Standing in a picturesque Vail neighborhood as the sun begins to set, I witness two awesome sights.
The sky above is streaked with beautiful hues as a metallic-blue 1986 Ford Mustang sits sparkling in the fading sunlight. Karen Heyse starts its engine.
Heyse is a wife, mother, employee and racecar driver.
Her 13-year-old daughter, Melissa, stands by the car with her 11-year-old friend Mariah. Both girls smile broadly as the engine rumbles. Their faces radiate excitement.
There are no gender restrictions here--just women and a racecar.
Women and car racing are practically an oxymoron, especially in NASCAR. While Danica Patrick has gained fame in the IndyCar Series, few women have graced the tracks in NASCAR's 60 years.
This isn't the case with local stock-car racing.
Heyse started racing last year, putting a longtime desire into action. While watching a race at Tucson Raceway Park, she voiced her dream aloud.
"I've been wanting to race for more than 20 years. ... We were watching the races, and I said to my husband, 'I really want to do this.' He said, 'Do what?' 'I want to race.' He said, 'If that's what you really want to do, I'll support you. Just find the car.' We found the car in two weeks; we were on the track in three. ... We've had blood, sweat and tears working out here on the car ourselves and building it into what it is today."
The Heyse's hard work paid off: In her first season, Heyse came in fourth in the sport-compacts class; she won her last two races and was named Rookie of the Year. Her husband, Paul, won Mechanic of the Year.
Beyond the honors, what's most impressive about Heyse is her spirit: Her inexperience on the racetrack didn't matter. She went after her dream at full throttle.
"I had never been in a racecar before. I purchased it, got my racing equipment, went out there for one night of practice and was racing the next night." In a matter of weeks, the Tucson Electric Power training and development supervisor had become a racecar driver.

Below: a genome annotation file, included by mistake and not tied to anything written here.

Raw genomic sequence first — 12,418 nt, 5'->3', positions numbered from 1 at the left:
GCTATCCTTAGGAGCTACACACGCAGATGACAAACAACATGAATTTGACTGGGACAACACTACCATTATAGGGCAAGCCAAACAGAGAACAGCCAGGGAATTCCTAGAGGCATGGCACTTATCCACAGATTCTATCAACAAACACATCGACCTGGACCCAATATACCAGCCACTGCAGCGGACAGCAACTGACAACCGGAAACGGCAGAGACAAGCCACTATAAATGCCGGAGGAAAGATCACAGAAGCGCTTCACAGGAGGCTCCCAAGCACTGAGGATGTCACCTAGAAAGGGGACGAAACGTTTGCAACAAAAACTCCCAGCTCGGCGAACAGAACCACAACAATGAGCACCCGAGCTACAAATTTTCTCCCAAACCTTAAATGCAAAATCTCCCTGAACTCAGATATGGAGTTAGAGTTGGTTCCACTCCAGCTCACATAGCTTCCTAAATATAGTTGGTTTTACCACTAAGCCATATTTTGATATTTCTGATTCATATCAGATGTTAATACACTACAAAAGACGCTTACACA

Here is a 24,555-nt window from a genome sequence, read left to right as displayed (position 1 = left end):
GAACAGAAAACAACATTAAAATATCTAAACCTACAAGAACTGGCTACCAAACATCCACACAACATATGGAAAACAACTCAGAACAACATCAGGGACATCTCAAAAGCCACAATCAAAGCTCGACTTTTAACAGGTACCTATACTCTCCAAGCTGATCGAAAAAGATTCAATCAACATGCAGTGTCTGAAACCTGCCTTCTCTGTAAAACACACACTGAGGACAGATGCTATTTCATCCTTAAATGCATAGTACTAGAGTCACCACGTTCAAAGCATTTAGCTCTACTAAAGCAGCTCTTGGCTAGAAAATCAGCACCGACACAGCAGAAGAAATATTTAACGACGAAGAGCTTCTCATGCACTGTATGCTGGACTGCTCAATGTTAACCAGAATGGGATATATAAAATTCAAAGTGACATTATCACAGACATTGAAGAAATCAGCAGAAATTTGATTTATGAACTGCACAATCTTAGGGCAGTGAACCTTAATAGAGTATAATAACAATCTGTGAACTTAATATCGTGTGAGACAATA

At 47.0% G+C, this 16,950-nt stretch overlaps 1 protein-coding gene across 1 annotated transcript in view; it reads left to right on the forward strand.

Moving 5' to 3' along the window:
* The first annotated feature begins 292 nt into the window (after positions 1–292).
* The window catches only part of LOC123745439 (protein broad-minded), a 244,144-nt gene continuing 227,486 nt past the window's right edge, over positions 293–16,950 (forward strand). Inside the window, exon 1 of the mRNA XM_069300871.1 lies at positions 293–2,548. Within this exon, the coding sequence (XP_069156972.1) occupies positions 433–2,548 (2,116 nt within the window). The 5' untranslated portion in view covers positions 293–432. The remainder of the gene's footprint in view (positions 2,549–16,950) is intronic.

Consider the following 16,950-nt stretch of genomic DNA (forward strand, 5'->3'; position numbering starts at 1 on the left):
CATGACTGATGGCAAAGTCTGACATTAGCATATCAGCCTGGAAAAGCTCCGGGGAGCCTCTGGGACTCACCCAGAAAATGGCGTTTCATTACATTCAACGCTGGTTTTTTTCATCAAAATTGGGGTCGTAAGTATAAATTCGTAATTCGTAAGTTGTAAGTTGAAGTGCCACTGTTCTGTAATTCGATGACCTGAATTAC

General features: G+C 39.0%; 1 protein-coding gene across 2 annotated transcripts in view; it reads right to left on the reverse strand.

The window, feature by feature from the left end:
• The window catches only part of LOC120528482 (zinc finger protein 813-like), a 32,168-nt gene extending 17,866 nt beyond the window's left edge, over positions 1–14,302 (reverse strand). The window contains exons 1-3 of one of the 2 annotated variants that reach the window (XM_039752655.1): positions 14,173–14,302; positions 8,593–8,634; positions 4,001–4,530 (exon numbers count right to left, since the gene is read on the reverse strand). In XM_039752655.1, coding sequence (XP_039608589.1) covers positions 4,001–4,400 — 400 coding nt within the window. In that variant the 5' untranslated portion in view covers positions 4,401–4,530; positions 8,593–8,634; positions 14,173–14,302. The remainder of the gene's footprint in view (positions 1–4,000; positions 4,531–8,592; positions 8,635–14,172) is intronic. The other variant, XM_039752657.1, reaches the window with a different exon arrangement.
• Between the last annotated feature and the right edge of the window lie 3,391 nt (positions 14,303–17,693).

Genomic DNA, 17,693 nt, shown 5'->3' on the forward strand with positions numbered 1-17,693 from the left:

Heyse speaks the part of driver as she tells me about her initial troubles at Turn 4 of the 3/8-mile asphalt track at Tucson Raceway Park. She recounts how she used to approach the turn too fast and would spin out. Eventually, she mastered it.
Heyse also speaks the part of a mechanic as she describes an overheating problem: A newly installed fan needed a shroud so the radiator would stay cool and wouldn't overheat the car.
All of this is explained to me without condescension. Ah, if only more women were mechanics.
Fortunately, there isn't an absence of women at TRP. According to general manager Dan Ruth, there are 10 registered female drivers out of 67. Sure, it's not a huge percentage, but consider the number of women drivers in the 2008 NASCAR Sprint Cup Series--zero out of 41.
"It's pretty much a male-dominated sport," Ruth says. "It's cool that we have quite a cross-section of female drivers, from the youngest of 13 to the oldest ...who I believe is Karen." (Heyse is 41.)
"I've worked with young girls, getting them through the initial stages of racing. ... We don't make any concessions here. They have different restrooms, and that's it. We don't treat them any differently."
While Ruth admits that the rough economic times have hit TRP hard--they had to reschedule their Hot Summer Nights opener twice; it's now slated for Sept. 13--he is hopeful the track will succeed. He says Heyse is their poster child.
"She is ... articulate and attractive--with the will to succeed and a great driving talent. ... She is the whole real deal."
As Heyse looks forward to her next race, she stops to reflect on her dream and its potential effect on young women.
"After the races are over at night, they allow spectators to come into the pits. ... I have so many little girls ask me the same questions: 'How did you start racing? Why do you want to do it?' I explain to them if you want to do something, you put your mind to it. You can do anything you want. You just need to stay focused."
Heyse gives the same advice to her daughter, who says she wants to race one day. With any luck, we'll see Melissa Heyse and other young women herald in a new generation--where stock-car races have a large number of female fans and drivers.